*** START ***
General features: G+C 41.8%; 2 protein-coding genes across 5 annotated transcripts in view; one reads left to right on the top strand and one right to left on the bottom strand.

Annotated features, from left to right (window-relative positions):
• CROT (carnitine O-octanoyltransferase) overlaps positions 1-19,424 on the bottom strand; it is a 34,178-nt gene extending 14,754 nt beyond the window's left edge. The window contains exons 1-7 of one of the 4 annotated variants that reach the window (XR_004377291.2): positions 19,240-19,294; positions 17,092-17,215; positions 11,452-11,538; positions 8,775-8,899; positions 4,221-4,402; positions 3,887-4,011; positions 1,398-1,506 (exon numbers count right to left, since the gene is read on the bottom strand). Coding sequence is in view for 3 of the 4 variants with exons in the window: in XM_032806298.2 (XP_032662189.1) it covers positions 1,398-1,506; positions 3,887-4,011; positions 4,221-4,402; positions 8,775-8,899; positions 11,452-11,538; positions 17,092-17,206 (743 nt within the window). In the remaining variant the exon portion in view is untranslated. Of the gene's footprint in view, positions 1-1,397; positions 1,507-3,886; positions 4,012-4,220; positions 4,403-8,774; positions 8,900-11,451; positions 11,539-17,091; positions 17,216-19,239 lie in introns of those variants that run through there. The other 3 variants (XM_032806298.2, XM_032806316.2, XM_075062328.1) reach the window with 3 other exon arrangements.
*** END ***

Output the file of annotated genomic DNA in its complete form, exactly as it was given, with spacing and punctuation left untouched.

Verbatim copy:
General features: G+C 41.8%; 2 protein-coding genes across 5 annotated transcripts in view; one reads left to right on the top strand and one right to left on the bottom strand.

Annotated features, from left to right (window-relative positions):
• CROT (carnitine O-octanoyltransferase) overlaps positions 1-19,424 on the bottom strand; it is a 34,178-nt gene extending 14,754 nt beyond the window's left edge. The window contains exons 1-7 of one of the 4 annotated variants that reach the window (XR_004377291.2): positions 19,240-19,294; positions 17,092-17,215; positions 11,452-11,538; positions 8,775-8,899; positions 4,221-4,402; positions 3,887-4,011; positions 1,398-1,506 (exon numbers count right to left, since the gene is read on the bottom strand). Coding sequence is in view for 3 of the 4 variants with exons in the window: in XM_032806298.2 (XP_032662189.1) it covers positions 1,398-1,506; positions 3,887-4,011; positions 4,221-4,402; positions 8,775-8,899; positions 11,452-11,538; positions 17,092-17,206 (743 nt within the window). In the remaining variant the exon portion in view is untranslated. Of the gene's footprint in view, positions 1-1,397; positions 1,507-3,886; positions 4,012-4,220; positions 4,403-8,774; positions 8,900-11,451; positions 11,539-17,091; positions 17,216-19,239 lie in introns of those variants that run through there. The other 3 variants (XM_032806298.2, XM_032806316.2, XM_075062328.1) reach the window with 3 other exon arrangements.